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  • Writer's pictureMatthew Terrell

A Case For Walkability


 

In a diverse, working class community such as Revere, owning a car can be a major financial burden and responsibility for many families. As seen across the country, the rising costs of fuel, maintenance and insurance have stretched many households' budgets thin. However, amidst these challenges, a beacon of hope shines in the form of walkability – a concept that not only eases the financial strain but also nurtures a stronger sense of community, improved health, and a greener environment.


For years, Revere has grappled with issues like traffic congestion and street safety. It's impossible to overlook the transformative potential of a less car-dependent and walkable Revere. Such a transition would do more than just ease traffic; it would also help curtail the distressingly frequent accidents that pose risks to both drivers and pedestrians, especially at a time where too many students have to walk to school on unsafe sidewalks with cars speeding past them at 40mph.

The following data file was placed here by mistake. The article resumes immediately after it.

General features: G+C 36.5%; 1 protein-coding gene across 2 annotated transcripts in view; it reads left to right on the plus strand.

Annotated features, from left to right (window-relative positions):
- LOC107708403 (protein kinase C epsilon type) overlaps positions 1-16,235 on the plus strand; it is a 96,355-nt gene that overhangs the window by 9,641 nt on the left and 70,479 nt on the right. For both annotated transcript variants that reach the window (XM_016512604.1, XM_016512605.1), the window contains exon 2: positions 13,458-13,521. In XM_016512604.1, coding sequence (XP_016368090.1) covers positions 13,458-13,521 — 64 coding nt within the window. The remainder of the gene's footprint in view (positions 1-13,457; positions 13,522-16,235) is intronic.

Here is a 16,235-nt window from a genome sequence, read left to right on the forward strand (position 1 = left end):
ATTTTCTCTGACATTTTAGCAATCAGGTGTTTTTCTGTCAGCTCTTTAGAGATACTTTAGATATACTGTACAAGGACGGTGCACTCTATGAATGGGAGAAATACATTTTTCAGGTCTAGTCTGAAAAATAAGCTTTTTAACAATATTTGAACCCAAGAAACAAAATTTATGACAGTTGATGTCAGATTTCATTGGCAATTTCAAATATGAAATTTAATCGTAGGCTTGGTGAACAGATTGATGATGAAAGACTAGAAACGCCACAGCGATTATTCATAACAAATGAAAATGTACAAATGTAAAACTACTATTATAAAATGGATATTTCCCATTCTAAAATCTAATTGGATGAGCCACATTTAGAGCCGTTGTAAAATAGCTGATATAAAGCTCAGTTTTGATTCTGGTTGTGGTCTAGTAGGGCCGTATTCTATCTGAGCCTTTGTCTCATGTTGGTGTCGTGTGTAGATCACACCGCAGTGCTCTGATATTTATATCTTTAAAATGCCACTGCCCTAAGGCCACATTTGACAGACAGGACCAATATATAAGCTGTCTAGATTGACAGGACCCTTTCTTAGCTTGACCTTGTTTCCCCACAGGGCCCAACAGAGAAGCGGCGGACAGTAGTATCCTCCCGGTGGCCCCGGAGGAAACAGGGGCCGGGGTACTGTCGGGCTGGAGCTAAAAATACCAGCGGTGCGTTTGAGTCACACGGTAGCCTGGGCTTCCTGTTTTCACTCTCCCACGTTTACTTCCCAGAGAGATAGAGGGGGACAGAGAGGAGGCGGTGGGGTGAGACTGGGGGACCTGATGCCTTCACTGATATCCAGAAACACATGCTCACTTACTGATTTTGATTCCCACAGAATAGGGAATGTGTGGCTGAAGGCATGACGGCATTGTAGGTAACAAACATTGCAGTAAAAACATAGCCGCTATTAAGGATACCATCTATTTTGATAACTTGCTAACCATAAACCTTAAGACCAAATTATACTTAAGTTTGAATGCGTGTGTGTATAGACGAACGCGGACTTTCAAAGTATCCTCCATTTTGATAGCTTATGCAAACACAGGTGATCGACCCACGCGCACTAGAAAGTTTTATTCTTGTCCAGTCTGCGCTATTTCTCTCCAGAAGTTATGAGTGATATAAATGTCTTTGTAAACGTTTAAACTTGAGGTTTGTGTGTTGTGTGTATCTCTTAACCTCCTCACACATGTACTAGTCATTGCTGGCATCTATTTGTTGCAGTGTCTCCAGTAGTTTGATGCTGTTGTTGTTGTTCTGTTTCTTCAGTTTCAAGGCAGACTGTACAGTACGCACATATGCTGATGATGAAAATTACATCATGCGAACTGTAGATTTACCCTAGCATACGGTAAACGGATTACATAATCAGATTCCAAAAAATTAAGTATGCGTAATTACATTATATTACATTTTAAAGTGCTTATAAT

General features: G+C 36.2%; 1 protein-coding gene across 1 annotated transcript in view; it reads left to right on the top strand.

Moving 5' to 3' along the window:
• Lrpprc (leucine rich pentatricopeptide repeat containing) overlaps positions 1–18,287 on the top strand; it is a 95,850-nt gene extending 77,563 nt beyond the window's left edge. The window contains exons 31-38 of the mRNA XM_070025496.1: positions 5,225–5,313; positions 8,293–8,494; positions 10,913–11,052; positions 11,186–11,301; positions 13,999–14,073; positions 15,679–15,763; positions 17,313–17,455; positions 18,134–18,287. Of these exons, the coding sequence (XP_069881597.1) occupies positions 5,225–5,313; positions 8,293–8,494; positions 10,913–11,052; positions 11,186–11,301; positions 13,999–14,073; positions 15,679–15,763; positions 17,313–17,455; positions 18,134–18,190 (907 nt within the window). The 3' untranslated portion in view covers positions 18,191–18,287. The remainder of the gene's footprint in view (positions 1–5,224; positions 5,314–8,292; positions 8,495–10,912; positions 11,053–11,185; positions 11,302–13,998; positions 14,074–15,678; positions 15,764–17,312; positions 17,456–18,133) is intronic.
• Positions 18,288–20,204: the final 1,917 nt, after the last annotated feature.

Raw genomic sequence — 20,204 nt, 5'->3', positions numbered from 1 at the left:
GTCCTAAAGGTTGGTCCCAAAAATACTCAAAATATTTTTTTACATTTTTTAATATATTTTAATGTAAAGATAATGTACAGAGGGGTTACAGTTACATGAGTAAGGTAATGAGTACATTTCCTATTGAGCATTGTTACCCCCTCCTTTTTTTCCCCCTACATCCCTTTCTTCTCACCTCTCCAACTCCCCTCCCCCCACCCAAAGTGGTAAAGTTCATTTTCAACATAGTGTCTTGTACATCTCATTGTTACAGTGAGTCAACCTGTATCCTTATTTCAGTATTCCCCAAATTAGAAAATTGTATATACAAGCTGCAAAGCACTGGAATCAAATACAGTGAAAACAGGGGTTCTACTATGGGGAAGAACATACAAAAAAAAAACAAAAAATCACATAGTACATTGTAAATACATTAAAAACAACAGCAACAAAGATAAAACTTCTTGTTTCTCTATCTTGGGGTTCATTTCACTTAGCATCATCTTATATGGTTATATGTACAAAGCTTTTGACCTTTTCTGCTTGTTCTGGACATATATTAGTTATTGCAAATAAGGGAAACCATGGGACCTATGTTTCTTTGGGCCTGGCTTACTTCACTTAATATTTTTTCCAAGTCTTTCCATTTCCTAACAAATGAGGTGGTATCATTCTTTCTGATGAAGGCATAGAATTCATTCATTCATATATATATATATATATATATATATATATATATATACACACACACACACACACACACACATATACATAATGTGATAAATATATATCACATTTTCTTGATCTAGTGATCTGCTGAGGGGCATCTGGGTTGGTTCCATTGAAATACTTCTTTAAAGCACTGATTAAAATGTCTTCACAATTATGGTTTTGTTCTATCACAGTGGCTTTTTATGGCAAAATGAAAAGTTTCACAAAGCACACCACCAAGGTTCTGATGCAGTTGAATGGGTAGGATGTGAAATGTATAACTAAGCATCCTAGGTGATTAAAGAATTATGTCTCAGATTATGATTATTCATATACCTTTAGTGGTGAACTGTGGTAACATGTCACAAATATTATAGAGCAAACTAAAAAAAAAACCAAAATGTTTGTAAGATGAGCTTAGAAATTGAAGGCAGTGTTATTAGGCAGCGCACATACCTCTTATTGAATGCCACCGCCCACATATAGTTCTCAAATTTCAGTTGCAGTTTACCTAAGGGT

By adopting infrastructure that prioritizes people over cars—such as implementing protected and separated bike lanes, enhancing buffers between sidewalks and roads, eliminating parking minimums, and expanding communal spaces—the city stands to benefit on multiple fronts. These benefits include not only economic gains for street-level businesses, thanks to increased customer flows, and environmental advantages through reduced automobile emissions but also, most crucially, in a time of significant division, walkable neighborhoods foster meaningful interaction. As individuals choose walking over driving, they naturally connect with neighbors and actively participate in local affairs. This sense of unity fosters a safer, more supportive environment where a strong community can thrive. This not only harkens back to Revere's history as a community that values collective well-being but also recalls its origins as a city built upon walkability and public transportation.


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